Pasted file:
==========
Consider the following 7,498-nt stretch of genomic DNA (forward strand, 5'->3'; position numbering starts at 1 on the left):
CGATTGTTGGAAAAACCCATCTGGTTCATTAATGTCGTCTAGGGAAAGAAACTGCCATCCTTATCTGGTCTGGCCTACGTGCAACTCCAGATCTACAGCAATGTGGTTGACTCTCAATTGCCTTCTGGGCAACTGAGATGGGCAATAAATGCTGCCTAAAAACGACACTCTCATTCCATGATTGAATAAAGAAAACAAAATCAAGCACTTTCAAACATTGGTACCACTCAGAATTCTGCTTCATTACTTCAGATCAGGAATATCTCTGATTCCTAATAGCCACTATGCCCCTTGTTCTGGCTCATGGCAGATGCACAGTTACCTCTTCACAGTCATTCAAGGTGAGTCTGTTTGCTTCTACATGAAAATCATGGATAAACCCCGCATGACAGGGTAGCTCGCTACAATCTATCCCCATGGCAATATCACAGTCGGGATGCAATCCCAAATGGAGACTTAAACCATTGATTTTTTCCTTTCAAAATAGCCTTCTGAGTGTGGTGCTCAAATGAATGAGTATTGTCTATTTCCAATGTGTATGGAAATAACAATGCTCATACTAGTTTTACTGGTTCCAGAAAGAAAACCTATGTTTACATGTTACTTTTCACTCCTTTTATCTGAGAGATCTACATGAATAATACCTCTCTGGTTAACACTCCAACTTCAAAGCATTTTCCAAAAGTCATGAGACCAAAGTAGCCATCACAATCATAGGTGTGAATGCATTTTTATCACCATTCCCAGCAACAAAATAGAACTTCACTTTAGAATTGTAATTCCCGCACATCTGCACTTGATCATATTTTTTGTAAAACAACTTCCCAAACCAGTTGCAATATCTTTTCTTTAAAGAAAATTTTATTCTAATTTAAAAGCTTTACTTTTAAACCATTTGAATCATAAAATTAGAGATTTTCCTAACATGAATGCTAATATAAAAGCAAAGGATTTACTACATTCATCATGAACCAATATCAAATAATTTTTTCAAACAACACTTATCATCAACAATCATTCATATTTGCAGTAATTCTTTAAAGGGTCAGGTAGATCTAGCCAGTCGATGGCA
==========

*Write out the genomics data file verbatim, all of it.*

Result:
Consider the following 7,498-nt stretch of genomic DNA (forward strand, 5'->3'; position numbering starts at 1 on the left):
CGATTGTTGGAAAAACCCATCTGGTTCATTAATGTCGTCTAGGGAAAGAAACTGCCATCCTTATCTGGTCTGGCCTACGTGCAACTCCAGATCTACAGCAATGTGGTTGACTCTCAATTGCCTTCTGGGCAACTGAGATGGGCAATAAATGCTGCCTAAAAACGACACTCTCATTCCATGATTGAATAAAGAAAACAAAATCAAGCACTTTCAAACATTGGTACCACTCAGAATTCTGCTTCATTACTTCAGATCAGGAATATCTCTGATTCCTAATAGCCACTATGCCCCTTGTTCTGGCTCATGGCAGATGCACAGTTACCTCTTCACAGTCATTCAAGGTGAGTCTGTTTGCTTCTACATGAAAATCATGGATAAACCCCGCATGACAGGGTAGCTCGCTACAATCTATCCCCATGGCAATATCACAGTCGGGATGCAATCCCAAATGGAGACTTAAACCATTGATTTTTTCCTTTCAAAATAGCCTTCTGAGTGTGGTGCTCAAATGAATGAGTATTGTCTATTTCCAATGTGTATGGAAATAACAATGCTCATACTAGTTTTACTGGTTCCAGAAAGAAAACCTATGTTTACATGTTACTTTTCACTCCTTTTATCTGAGAGATCTACATGAATAATACCTCTCTGGTTAACACTCCAACTTCAAAGCATTTTCCAAAAGTCATGAGACCAAAGTAGCCATCACAATCATAGGTGTGAATGCATTTTTATCACCATTCCCAGCAACAAAATAGAACTTCACTTTAGAATTGTAATTCCCGCACATCTGCACTTGATCATATTTTTTGTAAAACAACTTCCCAAACCAGTTGCAATATCTTTTCTTTAAAGAAAATTTTATTCTAATTTAAAAGCTTTACTTTTAAACCATTTGAATCATAAAATTAGAGATTTTCCTAACATGAATGCTAATATAAAAGCAAAGGATTTACTACATTCATCATGAACCAATATCAAATAATTTTTTCAAACAACACTTATCATCAACAATCATTCATATTTGCAGTAATTCTTTAAAGGGTCAGGTAGATCTAGCCAGTCGATGGCA